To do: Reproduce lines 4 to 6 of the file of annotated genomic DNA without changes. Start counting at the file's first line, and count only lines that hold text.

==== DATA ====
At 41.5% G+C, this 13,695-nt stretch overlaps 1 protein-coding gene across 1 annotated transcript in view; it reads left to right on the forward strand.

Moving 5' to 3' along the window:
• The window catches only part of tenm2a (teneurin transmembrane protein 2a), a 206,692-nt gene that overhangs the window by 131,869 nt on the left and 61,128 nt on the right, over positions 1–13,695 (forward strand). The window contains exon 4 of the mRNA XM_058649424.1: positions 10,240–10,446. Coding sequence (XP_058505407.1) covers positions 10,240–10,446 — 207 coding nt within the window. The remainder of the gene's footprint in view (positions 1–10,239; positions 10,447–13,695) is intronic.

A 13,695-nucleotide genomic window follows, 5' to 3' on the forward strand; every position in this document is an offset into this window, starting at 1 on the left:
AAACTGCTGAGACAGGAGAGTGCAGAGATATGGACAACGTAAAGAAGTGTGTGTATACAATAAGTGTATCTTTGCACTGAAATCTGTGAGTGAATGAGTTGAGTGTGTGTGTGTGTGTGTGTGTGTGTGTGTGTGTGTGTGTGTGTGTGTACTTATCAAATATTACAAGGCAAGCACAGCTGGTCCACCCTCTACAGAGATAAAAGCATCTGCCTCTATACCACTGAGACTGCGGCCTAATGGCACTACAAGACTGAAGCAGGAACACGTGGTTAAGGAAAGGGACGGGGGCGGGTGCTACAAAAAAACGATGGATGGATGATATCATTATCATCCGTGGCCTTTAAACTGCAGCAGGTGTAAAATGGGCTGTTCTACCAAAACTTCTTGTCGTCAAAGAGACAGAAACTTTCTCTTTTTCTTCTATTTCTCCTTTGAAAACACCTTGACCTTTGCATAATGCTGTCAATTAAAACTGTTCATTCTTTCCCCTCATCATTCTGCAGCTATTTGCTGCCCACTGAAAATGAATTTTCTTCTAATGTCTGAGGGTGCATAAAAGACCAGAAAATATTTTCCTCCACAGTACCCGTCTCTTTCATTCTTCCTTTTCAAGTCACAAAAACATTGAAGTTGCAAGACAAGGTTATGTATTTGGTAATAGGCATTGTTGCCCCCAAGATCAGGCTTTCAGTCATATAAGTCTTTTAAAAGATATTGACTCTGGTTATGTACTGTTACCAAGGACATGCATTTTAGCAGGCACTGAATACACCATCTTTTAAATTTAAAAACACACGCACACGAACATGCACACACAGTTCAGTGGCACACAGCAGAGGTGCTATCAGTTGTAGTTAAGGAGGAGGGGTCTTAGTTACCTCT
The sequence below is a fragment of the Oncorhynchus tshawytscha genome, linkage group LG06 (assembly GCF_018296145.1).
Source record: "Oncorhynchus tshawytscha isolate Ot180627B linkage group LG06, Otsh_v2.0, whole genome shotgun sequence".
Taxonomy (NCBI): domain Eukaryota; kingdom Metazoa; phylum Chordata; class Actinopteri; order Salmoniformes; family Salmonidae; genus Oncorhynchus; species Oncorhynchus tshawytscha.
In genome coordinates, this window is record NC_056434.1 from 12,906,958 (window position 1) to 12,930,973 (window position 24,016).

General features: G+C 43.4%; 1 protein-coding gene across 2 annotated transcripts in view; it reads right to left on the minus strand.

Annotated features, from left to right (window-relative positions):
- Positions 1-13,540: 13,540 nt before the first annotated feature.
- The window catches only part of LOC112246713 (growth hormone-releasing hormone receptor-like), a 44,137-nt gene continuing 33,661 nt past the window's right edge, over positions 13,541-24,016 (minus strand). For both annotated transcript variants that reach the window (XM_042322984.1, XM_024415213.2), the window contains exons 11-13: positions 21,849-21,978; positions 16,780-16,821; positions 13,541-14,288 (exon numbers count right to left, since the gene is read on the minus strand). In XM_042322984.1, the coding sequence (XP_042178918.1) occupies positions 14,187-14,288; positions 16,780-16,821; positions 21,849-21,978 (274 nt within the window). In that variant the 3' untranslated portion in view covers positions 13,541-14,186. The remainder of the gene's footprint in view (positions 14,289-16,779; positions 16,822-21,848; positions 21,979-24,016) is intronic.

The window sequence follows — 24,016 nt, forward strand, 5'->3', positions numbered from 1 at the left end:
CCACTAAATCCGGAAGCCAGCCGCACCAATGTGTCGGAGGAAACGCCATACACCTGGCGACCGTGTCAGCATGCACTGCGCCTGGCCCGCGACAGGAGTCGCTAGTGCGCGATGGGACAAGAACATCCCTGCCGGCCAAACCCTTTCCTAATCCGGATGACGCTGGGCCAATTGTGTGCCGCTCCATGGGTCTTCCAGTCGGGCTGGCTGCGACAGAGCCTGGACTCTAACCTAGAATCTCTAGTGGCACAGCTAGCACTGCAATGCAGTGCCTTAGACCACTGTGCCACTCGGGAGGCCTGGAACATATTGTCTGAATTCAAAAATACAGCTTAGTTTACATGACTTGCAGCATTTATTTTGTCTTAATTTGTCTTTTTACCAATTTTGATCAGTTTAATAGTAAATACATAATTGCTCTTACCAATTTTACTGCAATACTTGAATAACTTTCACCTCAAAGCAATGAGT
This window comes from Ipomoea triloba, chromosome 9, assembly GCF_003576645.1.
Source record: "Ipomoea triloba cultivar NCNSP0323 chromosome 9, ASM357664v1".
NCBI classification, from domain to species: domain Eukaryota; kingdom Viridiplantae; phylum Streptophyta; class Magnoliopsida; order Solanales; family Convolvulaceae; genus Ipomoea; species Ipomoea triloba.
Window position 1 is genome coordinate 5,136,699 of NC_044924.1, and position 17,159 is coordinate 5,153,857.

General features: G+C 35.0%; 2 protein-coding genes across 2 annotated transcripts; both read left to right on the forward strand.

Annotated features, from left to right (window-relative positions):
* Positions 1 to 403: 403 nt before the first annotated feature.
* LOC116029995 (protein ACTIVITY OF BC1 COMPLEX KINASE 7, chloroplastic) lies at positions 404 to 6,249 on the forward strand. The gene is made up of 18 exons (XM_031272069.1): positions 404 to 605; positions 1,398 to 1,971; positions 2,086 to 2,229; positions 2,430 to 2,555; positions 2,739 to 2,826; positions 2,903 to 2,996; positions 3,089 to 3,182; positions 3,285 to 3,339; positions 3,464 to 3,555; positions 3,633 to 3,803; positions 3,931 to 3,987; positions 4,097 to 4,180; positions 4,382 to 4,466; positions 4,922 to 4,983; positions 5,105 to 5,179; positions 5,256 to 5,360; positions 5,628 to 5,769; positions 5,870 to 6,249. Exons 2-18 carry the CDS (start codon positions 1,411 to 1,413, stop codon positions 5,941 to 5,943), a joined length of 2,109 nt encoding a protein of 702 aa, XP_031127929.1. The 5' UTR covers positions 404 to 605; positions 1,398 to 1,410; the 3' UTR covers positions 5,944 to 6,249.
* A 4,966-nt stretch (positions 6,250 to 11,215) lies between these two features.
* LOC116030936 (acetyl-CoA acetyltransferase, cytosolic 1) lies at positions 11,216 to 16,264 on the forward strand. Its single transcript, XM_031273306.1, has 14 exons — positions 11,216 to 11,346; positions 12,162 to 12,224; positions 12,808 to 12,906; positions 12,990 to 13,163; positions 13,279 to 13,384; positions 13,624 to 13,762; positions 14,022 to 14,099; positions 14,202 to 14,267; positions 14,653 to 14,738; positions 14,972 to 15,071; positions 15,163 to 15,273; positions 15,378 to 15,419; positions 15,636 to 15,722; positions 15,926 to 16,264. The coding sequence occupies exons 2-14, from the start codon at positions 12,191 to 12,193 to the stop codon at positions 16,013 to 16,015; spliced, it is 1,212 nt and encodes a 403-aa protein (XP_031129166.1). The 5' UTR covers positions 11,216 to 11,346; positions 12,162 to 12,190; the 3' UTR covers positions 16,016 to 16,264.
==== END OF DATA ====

A 13,695-nucleotide genomic window follows, 5' to 3' on the forward strand; every position in this document is an offset into this window, starting at 1 on the left:
AAACTGCTGAGACAGGAGAGTGCAGAGATATGGACAACGTAAAGAAGTGTGTGTATACAATAAGTGTATCTTTGCACTGAAATCTGTGAGTGAATGAGTTGAGTGTGTGTGTGTGTGTGTGTGTGTGTGTGTGTGTGTGTGTGTGTGTGTACTTATCAAATATTACAAGGCAAGCACAGCTGGTCCACCCTCTACAGAGATAAAAGCATCTGCCTCTATACCACTGAGACTGCGGCCTAATGGCACTACAAGACTGAAGCAGGAACACGTGGTTAAGGAAAGGGACGGGGGCGGGTGCTACAAAAAAACGATGGATGGATGATATCATTATCATCCGTGGCCTTTAAACTGCAGCAGGTGTAAAATGGGCTGTTCTACCAAAACTTCTTGTCGTCAAAGAGACAGAAACTTTCTCTTTTTCTTCTATTTCTCCTTTGAAAACACCTTGACCTTTGCATAATGCTGTCAATTAAAACTGTTCATTCTTTCCCCTCATCATTCTGCAGCTATTTGCTGCCCACTGAAAATGAATTTTCTTCTAATGTCTGAGGGTGCATAAAAGACCAGAAAATATTTTCCTCCACAGTACCCGTCTCTTTCATTCTTCCTTTTCAAGTCACAAAAACATTGAAGTTGCAAGACAAGGTTATGTATTTGGTAATAGGCATTGTTGCCCCCAAGATCAGGCTTTCAGTCATATAAGTCTTTTAAAAGATATTGACTCTGGTTATGTACTGTTACCAAGGACATGCATTTTAGCAGGCACTGAATACACCATCTTTTAAATTTAAAAACACACGCACACGAACATGCACACACAGTTCAGTGGCACACAGCAGAGGTGCTATCAGTTGTAGTTAAGGAGGAGGGGTCTTAGTTACCTCT
The sequence below is a fragment of the Oncorhynchus tshawytscha genome, linkage group LG06 (assembly GCF_018296145.1).